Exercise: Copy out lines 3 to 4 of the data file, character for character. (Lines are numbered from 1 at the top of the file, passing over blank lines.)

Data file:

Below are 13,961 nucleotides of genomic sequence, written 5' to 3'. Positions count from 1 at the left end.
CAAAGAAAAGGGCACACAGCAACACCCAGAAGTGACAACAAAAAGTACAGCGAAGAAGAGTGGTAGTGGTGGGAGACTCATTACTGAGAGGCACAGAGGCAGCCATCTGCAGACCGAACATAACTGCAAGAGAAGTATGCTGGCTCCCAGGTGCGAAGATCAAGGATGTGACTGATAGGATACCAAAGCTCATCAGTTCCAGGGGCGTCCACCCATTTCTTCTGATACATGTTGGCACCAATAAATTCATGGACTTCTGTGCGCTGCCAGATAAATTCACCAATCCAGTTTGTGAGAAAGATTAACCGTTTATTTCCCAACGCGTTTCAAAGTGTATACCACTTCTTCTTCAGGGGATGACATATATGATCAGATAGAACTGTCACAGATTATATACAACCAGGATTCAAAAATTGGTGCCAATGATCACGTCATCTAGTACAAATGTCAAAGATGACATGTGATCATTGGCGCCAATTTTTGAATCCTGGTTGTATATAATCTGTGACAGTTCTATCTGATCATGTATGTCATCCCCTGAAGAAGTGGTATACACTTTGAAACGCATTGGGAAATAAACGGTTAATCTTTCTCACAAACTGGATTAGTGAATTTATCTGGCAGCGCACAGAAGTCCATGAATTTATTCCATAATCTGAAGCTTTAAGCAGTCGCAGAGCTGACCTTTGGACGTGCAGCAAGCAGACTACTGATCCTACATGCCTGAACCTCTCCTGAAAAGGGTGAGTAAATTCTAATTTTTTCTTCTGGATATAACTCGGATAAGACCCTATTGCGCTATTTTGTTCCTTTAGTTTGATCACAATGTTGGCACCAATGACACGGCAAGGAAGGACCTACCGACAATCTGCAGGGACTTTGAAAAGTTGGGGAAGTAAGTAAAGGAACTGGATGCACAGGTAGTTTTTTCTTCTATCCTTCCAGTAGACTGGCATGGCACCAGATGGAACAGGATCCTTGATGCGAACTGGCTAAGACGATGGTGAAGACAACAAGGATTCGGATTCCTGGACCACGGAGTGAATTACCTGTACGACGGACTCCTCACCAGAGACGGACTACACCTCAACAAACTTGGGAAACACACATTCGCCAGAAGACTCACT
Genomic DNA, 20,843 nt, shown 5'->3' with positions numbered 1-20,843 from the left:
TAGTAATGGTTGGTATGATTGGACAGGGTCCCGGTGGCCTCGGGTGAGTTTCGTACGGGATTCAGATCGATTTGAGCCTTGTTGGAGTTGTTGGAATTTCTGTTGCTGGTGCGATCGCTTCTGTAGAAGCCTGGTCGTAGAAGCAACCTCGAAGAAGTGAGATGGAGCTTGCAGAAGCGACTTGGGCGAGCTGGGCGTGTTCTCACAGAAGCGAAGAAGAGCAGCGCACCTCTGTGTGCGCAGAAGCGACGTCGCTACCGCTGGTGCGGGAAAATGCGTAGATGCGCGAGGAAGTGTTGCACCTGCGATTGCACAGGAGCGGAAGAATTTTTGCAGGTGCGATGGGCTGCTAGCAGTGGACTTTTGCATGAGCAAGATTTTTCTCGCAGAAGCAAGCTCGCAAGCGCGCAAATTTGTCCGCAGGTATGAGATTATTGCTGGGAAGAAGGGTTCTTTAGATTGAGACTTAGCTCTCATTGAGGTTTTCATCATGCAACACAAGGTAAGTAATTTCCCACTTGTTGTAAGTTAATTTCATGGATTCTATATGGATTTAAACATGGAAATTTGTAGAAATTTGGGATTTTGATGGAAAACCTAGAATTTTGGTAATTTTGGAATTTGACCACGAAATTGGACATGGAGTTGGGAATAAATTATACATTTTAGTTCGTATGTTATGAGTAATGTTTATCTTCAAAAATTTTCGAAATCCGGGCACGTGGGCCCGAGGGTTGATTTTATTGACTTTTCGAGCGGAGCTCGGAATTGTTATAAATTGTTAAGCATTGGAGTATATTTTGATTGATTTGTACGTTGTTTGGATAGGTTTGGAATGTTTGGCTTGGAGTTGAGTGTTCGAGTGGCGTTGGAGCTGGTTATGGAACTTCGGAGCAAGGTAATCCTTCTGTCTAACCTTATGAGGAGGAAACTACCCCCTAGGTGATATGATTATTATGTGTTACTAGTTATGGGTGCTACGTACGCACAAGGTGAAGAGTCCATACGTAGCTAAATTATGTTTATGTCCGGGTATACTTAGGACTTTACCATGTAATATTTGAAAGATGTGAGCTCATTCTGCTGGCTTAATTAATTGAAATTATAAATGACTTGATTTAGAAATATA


Genomic DNA, 20,843 nt, shown 5'->3' with positions numbered 1-20,843 from the left:
TAGTAATGGTTGGTATGATTGGACAGGGTCCCGGTGGCCTCGGGTGAGTTTCGTACGGGATTCAGATCGATTTGAGCCTTGTTGGAGTTGTTGGAATTTCTGTTGCTGGTGCGATCGCTTCTGTAGAAGCCTGGTCGTAGAAGCAACCTCGAAGAAGTGAGATGGAGCTTGCAGAAGCGACTTGGGCGAGCTGGGCGTGTTCTCACAGAAGCGAAGAAGAGCAGCGCACCTCTGTGTGCGCAGAAGCGACGTCGCTACCGCTGGTGCGGGAAAATGCGTAGATGCGCGAGGAAGTGTTGCACCTGCGATTGCACAGGAGCGGAAGAATTTTTGCAGGTGCGATGGGCTGCTAGCAGTGGACTTTTGCATGAGCAAGATTTTTCTCGCAGAAGCAAGCTCGCAAGCGCGCAAATTTGTCCGCAGGTATGAGATTATTGCTGGGAAGAAGGGTTCTTTAGATTGAGACTTAGCTCTCATTGAGGTTTTCATCATGCAACACAAGGTAAGTAATTTCCCACTTGTTGTAAGTTAATTTCATGGATTCTATATGGATTTAAACATGGAAATTTGTAGAAATTTGGGATTTTGATGGAAAACCTAGAATTTTGGTAATTTTGGAATTTGACCACGAAATTGGACATGGAGTTGGGAATAAATTATACATTTTAGTTCGTATGTTATGAGTAATGTTTATCTTCAAAAATTTTCGAAATCCGGGCACGTGGGCCCGAGGGTTGATTTTATTGACTTTTCGAGCGGAGCTCGGAATTGTTATAAATTGTTAAGCATTGGAGTATATTTTGATTGATTTGTACGTTGTTTGGATAGGTTTGGAATGTTTGGCTTGGAGTTGAGTGTTCGAGTGGCGTTGGAGCTGGTTATGGAACTTCGGAGCAAGGTAATCCTTCTGTCTAACCTTATGAGGAGGAAACTACCCCCTAGGTGATATGATTATTATGTGTTACTAGTTATGGGTGCTACGTACGCACAAGGTGAAGAGTCCATACGTAGCTAAATTATGTTTATGTCCGGGTATACTTAGGACTTTACCATGTAATATTTGAAAGATGTGAGCTCATTCTGCTGGCTTAATTAATTGAAATTATAAATGACTTGATTTAGAAATATA